The Versatile Mushroom
September 23, 2016
I have hunted for wild mushrooms in the rolling hills of Napa, California with a mycologist (professional mushroom forager) and in my own backyard with a well-known chef. Looking for the elusive fungi is almost a meditative experience that should ALWAYS be done with experts, not amateurs. In reality, most of us “hunt” for mushrooms in our local grocery stores for commercially grown cultivated varieties and while this may not be as exciting an adventure as trapping through the woods, there is a pretty wide selection for every mushroom lover.
Some of my favorites include delicate oyster mushrooms that are grayish-white with pretty fluted caps. They are best sautéed lightly in butter and served with a sprinkling of salt and pepper. Shitake mushrooms are tan to dark brown with a broad umbrella cap. They are great marinated and used in stir-fry. Enoki are tender, white mushrooms with long stems and small caps. They have a sweet, mild taste. Serve them in salads or soups or lightly stir-fried.
The royal trumpet is so called because of its light brown shaped cap and is delicious grilled or stir-fried. Cremini are the brown cousins of the common button mushroom that most of us are familiar with. Cremini are more intense in flavor and can be used in many ways from sautéing to thinly sliced and used raw in salads. The Portobello, sporting a large brown cap is also related to cremini mushrooms. Portobello are often referred to as ”poor man’s steak’” because of its meaty texture. They are fabulous on the grill.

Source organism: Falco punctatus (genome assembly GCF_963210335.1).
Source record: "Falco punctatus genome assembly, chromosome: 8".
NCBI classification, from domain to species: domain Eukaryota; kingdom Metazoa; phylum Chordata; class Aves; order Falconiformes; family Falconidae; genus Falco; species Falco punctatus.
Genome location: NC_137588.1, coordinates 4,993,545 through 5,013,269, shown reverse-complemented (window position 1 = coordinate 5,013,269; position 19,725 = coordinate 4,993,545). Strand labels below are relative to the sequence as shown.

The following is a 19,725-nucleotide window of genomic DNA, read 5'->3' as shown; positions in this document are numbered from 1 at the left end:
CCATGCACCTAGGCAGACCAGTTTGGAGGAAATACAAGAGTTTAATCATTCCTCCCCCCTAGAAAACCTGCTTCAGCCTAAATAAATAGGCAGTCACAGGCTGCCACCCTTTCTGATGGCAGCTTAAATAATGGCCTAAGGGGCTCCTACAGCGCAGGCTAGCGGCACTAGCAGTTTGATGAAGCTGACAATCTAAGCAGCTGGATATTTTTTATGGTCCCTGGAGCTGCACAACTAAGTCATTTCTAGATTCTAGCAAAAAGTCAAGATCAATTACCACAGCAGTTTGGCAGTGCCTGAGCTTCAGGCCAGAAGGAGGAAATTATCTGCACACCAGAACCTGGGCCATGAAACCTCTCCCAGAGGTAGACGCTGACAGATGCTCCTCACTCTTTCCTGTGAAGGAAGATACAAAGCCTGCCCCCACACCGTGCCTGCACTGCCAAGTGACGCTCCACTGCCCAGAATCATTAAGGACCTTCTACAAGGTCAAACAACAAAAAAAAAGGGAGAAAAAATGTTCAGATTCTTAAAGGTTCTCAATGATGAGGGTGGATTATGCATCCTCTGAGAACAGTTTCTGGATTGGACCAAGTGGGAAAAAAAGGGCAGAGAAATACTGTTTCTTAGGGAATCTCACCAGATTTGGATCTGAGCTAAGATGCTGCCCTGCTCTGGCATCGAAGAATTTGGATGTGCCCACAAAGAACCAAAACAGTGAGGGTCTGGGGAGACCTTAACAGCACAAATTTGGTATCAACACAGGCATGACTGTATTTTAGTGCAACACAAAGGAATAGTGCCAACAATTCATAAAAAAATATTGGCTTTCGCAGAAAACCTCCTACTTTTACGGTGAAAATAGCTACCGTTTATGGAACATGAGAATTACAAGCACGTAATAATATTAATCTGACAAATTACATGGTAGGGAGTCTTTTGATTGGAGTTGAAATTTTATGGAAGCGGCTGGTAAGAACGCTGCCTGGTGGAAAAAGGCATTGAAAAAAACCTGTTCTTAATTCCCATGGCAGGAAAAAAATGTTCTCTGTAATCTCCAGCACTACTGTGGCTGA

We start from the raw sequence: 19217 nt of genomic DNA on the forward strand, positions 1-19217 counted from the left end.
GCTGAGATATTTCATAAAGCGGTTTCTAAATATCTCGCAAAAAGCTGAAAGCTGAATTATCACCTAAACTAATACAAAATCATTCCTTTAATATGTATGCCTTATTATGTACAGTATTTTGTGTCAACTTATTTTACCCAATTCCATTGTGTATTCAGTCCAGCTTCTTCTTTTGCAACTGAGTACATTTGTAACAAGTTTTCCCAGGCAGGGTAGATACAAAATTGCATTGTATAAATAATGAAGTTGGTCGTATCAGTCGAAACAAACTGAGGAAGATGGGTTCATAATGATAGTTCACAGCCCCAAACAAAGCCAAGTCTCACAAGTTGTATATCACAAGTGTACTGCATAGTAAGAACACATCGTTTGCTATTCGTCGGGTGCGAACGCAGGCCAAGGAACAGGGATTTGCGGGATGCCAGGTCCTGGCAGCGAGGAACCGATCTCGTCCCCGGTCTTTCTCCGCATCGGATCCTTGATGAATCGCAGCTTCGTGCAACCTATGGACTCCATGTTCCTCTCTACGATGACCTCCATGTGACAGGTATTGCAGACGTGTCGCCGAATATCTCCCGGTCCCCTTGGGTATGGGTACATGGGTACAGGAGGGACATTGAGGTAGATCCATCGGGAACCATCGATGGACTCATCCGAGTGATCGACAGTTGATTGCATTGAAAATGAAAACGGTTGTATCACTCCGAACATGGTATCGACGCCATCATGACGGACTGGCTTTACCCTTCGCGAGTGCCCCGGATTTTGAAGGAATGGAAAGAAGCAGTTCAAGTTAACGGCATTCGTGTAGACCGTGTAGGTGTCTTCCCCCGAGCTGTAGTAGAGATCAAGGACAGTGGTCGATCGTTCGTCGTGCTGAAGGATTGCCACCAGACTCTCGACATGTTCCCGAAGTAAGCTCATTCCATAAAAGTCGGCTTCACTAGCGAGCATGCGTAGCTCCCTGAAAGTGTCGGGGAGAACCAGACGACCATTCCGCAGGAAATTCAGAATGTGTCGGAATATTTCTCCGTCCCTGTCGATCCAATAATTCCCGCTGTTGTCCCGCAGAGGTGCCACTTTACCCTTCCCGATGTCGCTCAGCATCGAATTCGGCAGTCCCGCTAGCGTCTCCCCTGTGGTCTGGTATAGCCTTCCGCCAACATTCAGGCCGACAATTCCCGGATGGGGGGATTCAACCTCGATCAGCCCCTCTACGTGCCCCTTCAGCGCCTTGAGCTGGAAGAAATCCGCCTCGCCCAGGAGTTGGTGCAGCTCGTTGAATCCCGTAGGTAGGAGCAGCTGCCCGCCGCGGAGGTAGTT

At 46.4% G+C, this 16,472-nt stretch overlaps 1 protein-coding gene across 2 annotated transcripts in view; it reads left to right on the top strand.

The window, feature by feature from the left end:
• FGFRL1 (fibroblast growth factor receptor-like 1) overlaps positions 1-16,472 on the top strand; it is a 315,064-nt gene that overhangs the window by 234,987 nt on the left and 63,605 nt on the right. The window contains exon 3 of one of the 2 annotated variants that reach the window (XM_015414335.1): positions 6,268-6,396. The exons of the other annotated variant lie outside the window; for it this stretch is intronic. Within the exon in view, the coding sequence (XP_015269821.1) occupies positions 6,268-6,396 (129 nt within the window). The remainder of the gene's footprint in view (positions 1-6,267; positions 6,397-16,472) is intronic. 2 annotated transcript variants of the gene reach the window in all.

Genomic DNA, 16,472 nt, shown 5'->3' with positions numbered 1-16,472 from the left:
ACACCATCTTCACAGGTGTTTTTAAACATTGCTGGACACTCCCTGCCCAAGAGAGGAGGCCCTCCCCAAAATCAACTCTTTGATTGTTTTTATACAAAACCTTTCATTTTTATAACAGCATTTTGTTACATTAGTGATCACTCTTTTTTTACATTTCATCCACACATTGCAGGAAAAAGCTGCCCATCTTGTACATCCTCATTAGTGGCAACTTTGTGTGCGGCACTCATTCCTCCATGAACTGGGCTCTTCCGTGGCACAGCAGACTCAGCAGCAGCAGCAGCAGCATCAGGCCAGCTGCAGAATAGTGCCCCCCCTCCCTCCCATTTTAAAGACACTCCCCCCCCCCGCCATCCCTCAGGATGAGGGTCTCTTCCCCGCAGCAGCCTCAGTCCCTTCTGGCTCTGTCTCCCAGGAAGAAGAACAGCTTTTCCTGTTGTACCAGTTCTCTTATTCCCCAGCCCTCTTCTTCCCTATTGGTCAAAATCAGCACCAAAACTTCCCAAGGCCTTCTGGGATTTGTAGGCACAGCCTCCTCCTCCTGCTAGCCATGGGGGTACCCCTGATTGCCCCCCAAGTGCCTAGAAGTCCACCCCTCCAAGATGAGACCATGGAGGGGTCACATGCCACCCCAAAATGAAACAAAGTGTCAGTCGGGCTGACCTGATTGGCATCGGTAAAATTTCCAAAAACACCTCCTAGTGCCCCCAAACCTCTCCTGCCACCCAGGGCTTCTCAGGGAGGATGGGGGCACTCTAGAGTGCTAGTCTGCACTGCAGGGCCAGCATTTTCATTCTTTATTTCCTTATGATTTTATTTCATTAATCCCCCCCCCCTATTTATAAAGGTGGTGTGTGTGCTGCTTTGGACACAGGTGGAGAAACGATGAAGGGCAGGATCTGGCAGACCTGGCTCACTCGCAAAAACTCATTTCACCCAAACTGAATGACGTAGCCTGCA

There are hundreds of other types of cultivated fungi and the good news is that mushrooms are not only tasty and versatile, but they also provide selenium, an essential mineral beneficial for producing antioxidants. They are a great source of potassium too. And did you know that they are the only source of vitamin D in the produce aisle and one of the few non-fortified food sources? Eat n all you want since they are also low in calories, fat-free, cholesterol-free and gluten-free.
Here are some things to remember about buying and storing mushrooms. If packaged in plastic, take the mushrooms out and place them in a paper bag. Mushrooms need to breathe and plastic turns them mushy. They will keep refrigerated for several days. Never wash mushrooms; wipe them with a damp cloth or use a mushroom brush to dust away any dirt.
The best advice I can give about cooking mushrooms is to leave them alone. Do not be in a hurry to stir them too frequently. Let them ooze out their liquid and start to brown before stirring them. Your patience will be rewarded with perfectly cooked mushrooms.